muscle development: sports supplementation
Fundamental, both to facilitate our daily diet and to complement it. In the first section, proteins, carbohydrates and fats play a fundamental role. Whenever there are deficiencies in the diets, we should replace them with shakes. In most cases, this will avoid overexertion of the digestive system, since when we take, for example, a 30 g protein shake, we only ingest the protein, and to ingest that amount in chicken, we would have to go to 150 g. Therefore, first, extract the 30 g of the 150 chicken and second, ingest the remaining 120 g of substances that we may not want at the time. In addition, supplementation will also make it easier for us to follow the diet.
The great key to modern sports nutrition is to use the performance-enhancing products at our fingertips, with our needs in mind. At the level of muscle development, one of the most basic would be to use protein or amino acids when necessary; and a second, very important, to improve protein synthesis, the chemical process in which we assimilate protein in the body. We can achieve this with vitamins and minerals, with an extra contribution of amino acids, cellular creatine or with a prohormone (preferably, always natural). The same as we use proteins, when necessary, we will use carbohydrates or fats.
Finally, if we need to improve rest, strength, endurance or recovery, there are specific products to improve these aspects.
Have you ever felt like you don’t have enough strength to do one last push-up? Or that your muscles burn during or after a session? Well, those are the typical indications of metabolic stress.
The more repetitions and sets you do, the more the muscles will grow since the blood vessels contract, and less oxygen reaches the muscle fibres. As a result, the body manufactures metabolic by-products such as lactate and creatine, and a burning sensation occurs.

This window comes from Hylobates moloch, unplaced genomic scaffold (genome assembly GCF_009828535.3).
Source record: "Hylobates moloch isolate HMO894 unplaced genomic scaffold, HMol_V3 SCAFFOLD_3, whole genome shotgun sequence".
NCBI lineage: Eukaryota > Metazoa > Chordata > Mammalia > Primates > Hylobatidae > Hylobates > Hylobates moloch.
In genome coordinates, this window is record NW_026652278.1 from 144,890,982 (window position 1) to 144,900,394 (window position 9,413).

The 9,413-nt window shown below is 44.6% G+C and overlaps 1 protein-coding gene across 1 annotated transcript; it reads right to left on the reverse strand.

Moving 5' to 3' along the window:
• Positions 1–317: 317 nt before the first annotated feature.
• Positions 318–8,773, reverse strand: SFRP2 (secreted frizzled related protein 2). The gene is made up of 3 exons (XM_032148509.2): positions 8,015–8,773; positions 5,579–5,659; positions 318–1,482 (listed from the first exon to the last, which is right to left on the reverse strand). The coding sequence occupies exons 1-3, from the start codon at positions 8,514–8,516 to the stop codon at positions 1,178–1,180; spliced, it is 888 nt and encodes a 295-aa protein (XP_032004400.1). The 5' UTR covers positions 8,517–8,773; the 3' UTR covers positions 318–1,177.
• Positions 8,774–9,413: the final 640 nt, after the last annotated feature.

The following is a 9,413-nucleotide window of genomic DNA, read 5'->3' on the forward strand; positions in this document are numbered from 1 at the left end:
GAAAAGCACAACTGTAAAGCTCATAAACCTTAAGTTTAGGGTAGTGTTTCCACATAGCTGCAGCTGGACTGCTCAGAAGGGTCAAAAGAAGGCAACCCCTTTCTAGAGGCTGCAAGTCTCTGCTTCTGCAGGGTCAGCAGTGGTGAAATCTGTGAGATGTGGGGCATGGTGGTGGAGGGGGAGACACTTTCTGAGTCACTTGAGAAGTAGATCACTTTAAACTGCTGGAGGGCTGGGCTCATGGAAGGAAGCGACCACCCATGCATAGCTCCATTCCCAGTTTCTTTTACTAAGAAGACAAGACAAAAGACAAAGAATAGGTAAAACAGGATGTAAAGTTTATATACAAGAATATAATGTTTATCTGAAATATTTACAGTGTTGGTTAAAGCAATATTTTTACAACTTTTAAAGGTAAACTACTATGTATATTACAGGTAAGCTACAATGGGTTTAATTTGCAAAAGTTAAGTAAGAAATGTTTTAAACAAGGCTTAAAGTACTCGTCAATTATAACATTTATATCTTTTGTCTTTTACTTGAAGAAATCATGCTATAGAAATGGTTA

Fortunately, this suffering does help because metabolic stress has been shown to affect muscle development positively.
Helpful Tip: Do a good number of reps (15-20 per exercise) with an intensity between 60-70% of your maximum strength.
Mechanical stress has to do with the resistance of the load. Using more resources to hold the bar or kettlebell, the hypertrophied muscle is forced to adapt and stimulate itself.
Helpful tip: it is advisable to perform a low number of repetitions (8 to 12 per exercise) at a higher intensity, between 60 and 80% of your maximum strength. Increase the load more and more so that you do not exceed eight repetitions in the last set.
Damaging your muscles seems, at first, bad for your health. However, from our point of view, this is necessary for mass muscle gain. If you lift weighty loads or your muscles are under tension for a long time during a session, micro-tears may appear.
The most striking thing is that, while you recover, the body repairs the damages caused, and the muscles develop. The greater the damage, the longer the recovery will last and the more unpleasant it will be to climb the stairs the next day.
Helpful tip: put on a good load and do a small number of repetitions (6 to 8 per exercise), with an intensity between 65 and 85% of your maximum strength. It also lengthens the eccentric phase by decreasing the speed at which you lower the load.
To obtain the best possible results, take advantage of all the information and strategies we have shared with you and integrate them into your training program.
When your muscles get used to the stimuli, muscle growth will stagnate. Therefore, it is advisable to vary the training program every two or three months. For example, you can incorporate new exercises, increase the load, or modify the number of repetitions and pauses.
You can see the first results of the gym with at least three months of regular practice of muscle exercises, and with six months of exercise, it is already possible to notice a big difference in growth and muscle definition. However, the improvement in cardiovascular conditioning can be noticed in the first month.